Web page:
A new report published in the journal Injury Prevention finds that older motorcycle riders are more likely to suffer injuries in crashes. As Jeff Bartlett writes for ConsumerReports.org, older motorcyclists are three times as likely to be seriously injured in traffic accidents than younger riders, despite being in fewer wrecks.
The study, by Tracy L. Jackson and Michael J. Mello of Brown University’s Department of Epidemiology, shows that although injuries in all age groups increased from 2001 to 2008, the greatest rate of increase in that time span occurred in the oldest age group, an estimated 65,660 people age 60 and older.
The researchers looked at cross-sectional data from the National Electronic Injury Surveillance System All Injury Program to evaluate motorcycle accident injuries in emergency departments in the U.S.
The report states: ‘As the body ages, bone strength decreases, subcutaneous and visceral fat distribution may change, and there is a decrease in the elasticity of the chest wall, factors which may lead to more severe injuries after exposure to trauma.’ […]
The study goes on to cite risk factors for older riders that include delayed reaction time, altered balance, and worsening vision. Factor in the greater likelihood of a pre-existing health condition, and it is plain to see that older riders face greater survival challenges on two wheels. And now there is a comprehensive study to validate what previously may have been considered common sense.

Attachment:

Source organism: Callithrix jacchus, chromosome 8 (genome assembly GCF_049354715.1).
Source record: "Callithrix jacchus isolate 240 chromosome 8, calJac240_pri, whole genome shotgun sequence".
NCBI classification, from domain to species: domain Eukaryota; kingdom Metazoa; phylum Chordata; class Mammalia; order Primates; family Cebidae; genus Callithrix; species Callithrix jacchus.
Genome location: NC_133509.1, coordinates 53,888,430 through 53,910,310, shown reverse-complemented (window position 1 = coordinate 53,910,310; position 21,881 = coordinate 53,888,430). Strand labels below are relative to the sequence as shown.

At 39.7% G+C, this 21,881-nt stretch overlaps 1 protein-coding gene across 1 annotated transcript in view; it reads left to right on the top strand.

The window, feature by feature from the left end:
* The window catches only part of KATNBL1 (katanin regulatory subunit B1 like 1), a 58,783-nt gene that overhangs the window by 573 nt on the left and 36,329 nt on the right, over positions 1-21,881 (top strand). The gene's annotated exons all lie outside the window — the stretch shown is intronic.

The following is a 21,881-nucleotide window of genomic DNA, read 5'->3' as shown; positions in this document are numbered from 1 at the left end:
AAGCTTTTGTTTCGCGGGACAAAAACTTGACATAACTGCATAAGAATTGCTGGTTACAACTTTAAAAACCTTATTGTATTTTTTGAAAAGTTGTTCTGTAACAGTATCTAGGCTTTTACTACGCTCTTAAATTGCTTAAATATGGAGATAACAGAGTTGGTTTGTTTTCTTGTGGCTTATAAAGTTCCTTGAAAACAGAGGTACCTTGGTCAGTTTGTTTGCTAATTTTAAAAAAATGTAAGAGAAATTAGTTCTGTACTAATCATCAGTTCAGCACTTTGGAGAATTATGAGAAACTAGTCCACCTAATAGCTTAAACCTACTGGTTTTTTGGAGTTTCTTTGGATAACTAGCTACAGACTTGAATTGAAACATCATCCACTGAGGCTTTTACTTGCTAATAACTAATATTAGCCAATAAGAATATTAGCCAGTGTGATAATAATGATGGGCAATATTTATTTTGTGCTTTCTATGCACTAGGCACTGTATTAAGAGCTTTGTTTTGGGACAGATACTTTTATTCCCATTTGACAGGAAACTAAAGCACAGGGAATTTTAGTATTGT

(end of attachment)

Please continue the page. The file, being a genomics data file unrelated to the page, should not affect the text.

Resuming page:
According to an abstract of the study: “The increased number of older adults riding motorcycles should put further focus on risk of injury to this population.” The researchers point out that injury risks increase with age. The study recommends that older riders, who might be rusty or new to motorcycling, take refresher or safety courses, and that they use DOT-approved helmets. In addition, as ConsumerReports.org writes, the study says that middle-aged and older riders can also benefit from chest protection.
The state of Colorado does not require motorcyclists to wear helmets unless they are under the age of 18, according to the Colorado Department of Transportation (CDOT), which points out that in 2006, 65% of fatally injured motorcycle riders were not wearing a helmet in states without all-rider helmet laws, whereas only 13% of motorcyclists who were fatally injured in states with all-rider helmet laws were not wearing helmets.
Colorado does, however, require “some form of eye protection” for motorcycle drivers and passengers. CDOT says that the best eye protection comes from a visor on a helmet. Colorado also mandates that motorcycles to be equipped with footrests for passengers, who are required by law to use them.
Here is a short video of an older man riding a motorcycle: